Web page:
Historic plenary at WCC executive committee offers candid look at Colombian peace process

During a historic plenary on 8 June at the World Council of Churches (WCC) executive committee meeting in Bogota, Colombia, high-level speakers shared their candid insights from inside the Colombia peace process—not only what it looks like on an international level but from the perspective of local communities as well. 

WCC moderator Bishop Dr Heinrich Bedford-Strohm described the plenary as a highlight of the executive committee gathering. “To see both government and guerrillas in direct and peaceful exchange with each other strengthened my hope that there is a chance for peace,” he said. “It was remarkable how both government and guerrilla representatives have emphasized the important role that WCC and the local churches involved can play in the peace process.”

In addition to being historic from the perspective of the WCC governing body, the plenary was also a milestone from in the eyes of Colombians, pointed out Rev. Vilma Yanez, from the Presbyterian Church of Colombia and a member of the WCC central committee. 

“This is a historic moment for Colombia and it will be a historic moment for the WCC, so thank you very much for all this leadership and for your commitment to accompany and contribute to just peace in this beautiful country of ours,” she said. “We know that getting here is not easy; you have to sacrifice work, families—but it is the only way to get to know the complex situations of the country up close.”

Transformational process

She added that the presence of the World Council of Churches in Colombia allows the Presbyterian Church of Colombia to have closer contact with the government, embassies, and other churches to strengthen unity in the search for the desired peace. “The actions taken now will be like the flutter of a butterfly—the movement will reach unexpected ends, transforming war and conflict into peace,” she said. 

As a pastor, Yanez has also seen how the peace process will unfold on the ground, as she has worked as an educator for children and adolescents.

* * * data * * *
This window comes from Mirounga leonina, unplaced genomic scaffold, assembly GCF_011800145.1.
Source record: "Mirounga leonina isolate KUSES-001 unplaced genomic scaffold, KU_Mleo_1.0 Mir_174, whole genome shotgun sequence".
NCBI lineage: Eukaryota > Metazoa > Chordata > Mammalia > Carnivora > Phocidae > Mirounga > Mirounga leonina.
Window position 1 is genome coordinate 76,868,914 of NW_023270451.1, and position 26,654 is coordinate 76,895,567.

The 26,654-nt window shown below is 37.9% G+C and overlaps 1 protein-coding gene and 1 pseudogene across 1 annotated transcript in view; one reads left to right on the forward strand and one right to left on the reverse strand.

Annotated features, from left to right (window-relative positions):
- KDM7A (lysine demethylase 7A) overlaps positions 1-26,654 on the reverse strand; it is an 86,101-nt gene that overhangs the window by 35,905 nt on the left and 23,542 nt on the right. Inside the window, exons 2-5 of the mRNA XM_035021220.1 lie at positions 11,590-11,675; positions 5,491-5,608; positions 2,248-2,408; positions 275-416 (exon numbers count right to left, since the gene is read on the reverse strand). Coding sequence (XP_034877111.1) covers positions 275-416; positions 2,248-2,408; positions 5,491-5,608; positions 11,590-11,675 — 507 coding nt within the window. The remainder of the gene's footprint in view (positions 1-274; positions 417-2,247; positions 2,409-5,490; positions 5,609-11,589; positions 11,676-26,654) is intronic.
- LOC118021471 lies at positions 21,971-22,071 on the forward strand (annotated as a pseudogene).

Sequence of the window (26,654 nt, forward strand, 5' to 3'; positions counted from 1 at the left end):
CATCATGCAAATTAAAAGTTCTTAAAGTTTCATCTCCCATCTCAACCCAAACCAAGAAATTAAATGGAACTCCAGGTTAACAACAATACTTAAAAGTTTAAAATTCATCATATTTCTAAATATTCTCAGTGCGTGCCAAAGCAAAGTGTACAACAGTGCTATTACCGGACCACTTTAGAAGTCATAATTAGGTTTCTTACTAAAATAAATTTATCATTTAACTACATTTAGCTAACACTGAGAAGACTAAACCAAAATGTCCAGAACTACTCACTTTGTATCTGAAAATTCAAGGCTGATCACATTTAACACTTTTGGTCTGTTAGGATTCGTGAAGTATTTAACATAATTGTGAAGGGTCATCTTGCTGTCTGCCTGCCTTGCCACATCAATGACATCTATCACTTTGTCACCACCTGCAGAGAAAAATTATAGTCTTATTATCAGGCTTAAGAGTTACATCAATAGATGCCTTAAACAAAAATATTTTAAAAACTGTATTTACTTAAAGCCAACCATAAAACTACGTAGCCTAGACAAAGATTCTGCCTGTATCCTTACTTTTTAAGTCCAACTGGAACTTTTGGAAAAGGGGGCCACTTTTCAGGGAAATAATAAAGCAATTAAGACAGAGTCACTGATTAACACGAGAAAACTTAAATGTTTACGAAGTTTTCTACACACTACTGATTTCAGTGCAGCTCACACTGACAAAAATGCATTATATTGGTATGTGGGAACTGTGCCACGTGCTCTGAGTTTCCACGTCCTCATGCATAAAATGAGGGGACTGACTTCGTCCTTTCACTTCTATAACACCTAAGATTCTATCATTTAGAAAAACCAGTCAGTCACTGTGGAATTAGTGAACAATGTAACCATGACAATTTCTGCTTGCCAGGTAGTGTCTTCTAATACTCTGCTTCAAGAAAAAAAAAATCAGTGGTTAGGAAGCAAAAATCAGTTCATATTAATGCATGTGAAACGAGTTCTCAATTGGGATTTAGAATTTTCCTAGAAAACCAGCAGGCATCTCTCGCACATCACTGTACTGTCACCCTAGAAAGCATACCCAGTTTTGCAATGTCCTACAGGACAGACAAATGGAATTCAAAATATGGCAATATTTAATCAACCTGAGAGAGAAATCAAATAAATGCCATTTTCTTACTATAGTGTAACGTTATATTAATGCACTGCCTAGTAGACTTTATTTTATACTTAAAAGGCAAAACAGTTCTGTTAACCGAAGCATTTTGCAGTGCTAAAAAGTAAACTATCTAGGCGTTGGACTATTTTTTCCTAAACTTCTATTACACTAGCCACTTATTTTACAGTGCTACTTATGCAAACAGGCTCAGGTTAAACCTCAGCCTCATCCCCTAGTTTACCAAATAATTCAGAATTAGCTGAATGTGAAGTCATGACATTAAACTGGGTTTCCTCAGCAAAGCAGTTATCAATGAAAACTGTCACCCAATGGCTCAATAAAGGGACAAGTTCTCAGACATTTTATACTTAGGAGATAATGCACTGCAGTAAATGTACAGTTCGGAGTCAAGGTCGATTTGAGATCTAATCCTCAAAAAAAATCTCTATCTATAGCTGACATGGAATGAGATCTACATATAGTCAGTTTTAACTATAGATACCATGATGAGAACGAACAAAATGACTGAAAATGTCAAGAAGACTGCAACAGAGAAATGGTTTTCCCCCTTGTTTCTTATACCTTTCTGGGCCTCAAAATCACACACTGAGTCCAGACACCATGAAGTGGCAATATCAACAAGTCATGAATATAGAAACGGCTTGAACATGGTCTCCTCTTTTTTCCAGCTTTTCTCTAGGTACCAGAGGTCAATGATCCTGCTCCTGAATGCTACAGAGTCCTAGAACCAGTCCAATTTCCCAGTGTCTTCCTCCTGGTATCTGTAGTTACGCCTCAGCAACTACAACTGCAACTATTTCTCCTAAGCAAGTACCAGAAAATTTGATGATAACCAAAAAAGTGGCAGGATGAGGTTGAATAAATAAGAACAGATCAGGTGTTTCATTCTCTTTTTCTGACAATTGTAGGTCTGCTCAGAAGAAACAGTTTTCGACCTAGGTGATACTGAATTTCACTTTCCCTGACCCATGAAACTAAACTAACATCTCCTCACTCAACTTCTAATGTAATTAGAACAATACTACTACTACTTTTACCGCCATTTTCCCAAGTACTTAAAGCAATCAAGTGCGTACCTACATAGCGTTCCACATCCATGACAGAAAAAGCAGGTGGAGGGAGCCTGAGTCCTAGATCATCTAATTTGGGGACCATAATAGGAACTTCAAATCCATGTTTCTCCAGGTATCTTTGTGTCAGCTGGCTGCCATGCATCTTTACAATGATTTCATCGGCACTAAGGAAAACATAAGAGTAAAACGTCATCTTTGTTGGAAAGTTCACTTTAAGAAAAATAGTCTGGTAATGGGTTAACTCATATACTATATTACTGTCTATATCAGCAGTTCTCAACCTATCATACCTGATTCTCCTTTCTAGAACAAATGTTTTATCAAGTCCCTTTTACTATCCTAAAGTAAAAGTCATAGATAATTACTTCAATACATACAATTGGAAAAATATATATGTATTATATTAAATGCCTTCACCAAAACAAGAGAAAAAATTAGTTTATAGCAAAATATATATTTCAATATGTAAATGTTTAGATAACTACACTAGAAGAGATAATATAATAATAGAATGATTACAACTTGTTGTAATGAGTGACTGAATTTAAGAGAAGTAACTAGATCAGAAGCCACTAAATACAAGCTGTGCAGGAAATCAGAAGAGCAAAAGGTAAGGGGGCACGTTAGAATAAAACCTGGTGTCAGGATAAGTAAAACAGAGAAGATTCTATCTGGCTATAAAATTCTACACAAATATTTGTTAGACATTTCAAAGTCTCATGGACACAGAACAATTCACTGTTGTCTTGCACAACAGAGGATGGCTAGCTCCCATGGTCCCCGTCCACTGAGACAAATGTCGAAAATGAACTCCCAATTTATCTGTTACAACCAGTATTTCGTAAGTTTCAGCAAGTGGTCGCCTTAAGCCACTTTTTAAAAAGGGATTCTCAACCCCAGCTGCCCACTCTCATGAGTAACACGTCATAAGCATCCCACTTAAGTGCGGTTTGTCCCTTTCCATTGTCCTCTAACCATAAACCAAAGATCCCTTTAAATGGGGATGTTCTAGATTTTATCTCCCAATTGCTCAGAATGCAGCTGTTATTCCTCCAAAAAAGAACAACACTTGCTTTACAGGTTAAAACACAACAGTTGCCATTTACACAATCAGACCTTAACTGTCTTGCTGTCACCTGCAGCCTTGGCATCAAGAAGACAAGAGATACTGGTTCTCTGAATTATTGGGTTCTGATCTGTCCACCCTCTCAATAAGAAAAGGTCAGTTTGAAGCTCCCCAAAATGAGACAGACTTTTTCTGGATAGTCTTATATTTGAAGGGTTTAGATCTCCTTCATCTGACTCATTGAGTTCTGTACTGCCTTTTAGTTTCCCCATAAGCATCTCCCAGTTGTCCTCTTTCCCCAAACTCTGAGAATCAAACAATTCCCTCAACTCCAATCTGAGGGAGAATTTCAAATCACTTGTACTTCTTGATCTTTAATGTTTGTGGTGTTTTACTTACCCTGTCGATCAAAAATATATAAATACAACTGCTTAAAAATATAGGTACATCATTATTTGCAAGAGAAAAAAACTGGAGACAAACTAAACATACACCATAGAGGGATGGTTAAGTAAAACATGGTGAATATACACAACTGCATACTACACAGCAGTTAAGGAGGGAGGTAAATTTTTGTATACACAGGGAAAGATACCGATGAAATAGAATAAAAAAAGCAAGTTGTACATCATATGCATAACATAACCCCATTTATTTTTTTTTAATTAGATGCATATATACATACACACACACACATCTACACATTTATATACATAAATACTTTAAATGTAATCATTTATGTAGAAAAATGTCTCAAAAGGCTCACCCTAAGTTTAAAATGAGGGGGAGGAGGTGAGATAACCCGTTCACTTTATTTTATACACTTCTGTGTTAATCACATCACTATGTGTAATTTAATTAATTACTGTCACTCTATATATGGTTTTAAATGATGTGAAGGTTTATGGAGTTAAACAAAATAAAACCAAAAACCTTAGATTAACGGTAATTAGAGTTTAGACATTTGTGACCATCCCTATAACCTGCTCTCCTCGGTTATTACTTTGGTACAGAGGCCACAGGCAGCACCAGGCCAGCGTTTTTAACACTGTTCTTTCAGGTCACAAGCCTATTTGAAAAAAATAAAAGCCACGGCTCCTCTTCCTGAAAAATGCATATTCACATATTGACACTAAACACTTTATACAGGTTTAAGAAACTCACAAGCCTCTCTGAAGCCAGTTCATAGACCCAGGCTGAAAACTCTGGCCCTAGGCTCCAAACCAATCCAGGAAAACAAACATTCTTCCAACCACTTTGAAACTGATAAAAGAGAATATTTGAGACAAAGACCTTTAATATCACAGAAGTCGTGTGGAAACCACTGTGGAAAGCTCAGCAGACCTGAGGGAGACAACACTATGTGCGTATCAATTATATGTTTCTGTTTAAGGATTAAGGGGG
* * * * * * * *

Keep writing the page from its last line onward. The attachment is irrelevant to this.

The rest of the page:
“As a pastor I have led and motivated the church to develop a program in two vulnerable sectors of the city—sectors characterized by poverty, lack of opportunities for health, education, decent work, situations that become breeding grounds for violence, gang activity, drug consumption, among others,” she said.

Louise Wilson, deputy head of the Mission of Ireland in Colombia, said it was an honor to play a role in the peace process. “We’ve been active here in terms of peace support for many years,” she said, adding that she would very much like to see the implementation of the 2016 peace agreement. 

“We have fully expressed our support for the government’s peace process,” said Wilson. “We see dialogue as being the only solution and we are very happy so support that in whatever ways we can.”

Wilson said she recognized there are many challenges but also a strong willingness toward peace from so many parties. “We hope to reach a conclusion that benefits ultimately the communities living in these areas.”

The only paths to peace

Raúl Rosende, deputy representative of the UN Mission in Colombia, emphasized that dialogue and negotiation are the only paths to peace. 

“The coercive route is very costly in humanitarian and human terms,” he said. “It is not effective. It does not lead to the resolution of the conflict. It does not lead to the end of violence.”

Before, there was a principle in Colombian society that was “nothing is agreed until everything is agreed,” meaning peace begins to be implemented when the last agreement is reached with the armed group. 

“Not anymore,” said Rosende. “In the path of dialogue, of negotiations, in which we are working alongside the World Council of Churches, the idea is to reach preliminary, provisional agreements, and implement them. They are implemented. And this is fundamental especially at the level of the territories and at the level of the land—land for poor farmers.”

Rosende also reflected on the territorial presence that the churches have. “You are in places where no one is—certainly where the state is not,” he said. “So, when one tries to develop some initiatives, there are pastors, churches, priests… and this makes the peace initiative viable. And there is also the aspect of legitimacy. When churches are present in a specific initiative, people, communities tend to trust your role.”

The plenary session was based on the WCC’s role as permanent companions in the Round Table of Peace Dialogues between the Colombian government and the Central Major of the Revolutionary Armed Forces of Colombia – People’s Army.

The WCC executive committee is meeting in Bogota, Colombia, from 6-11 June, where the governing body is focusing not only on the business of the WCC but also on absorbing the life and witness of churches at the heart of the Pilgrimage of Justice, Reconciliation, and Unity.

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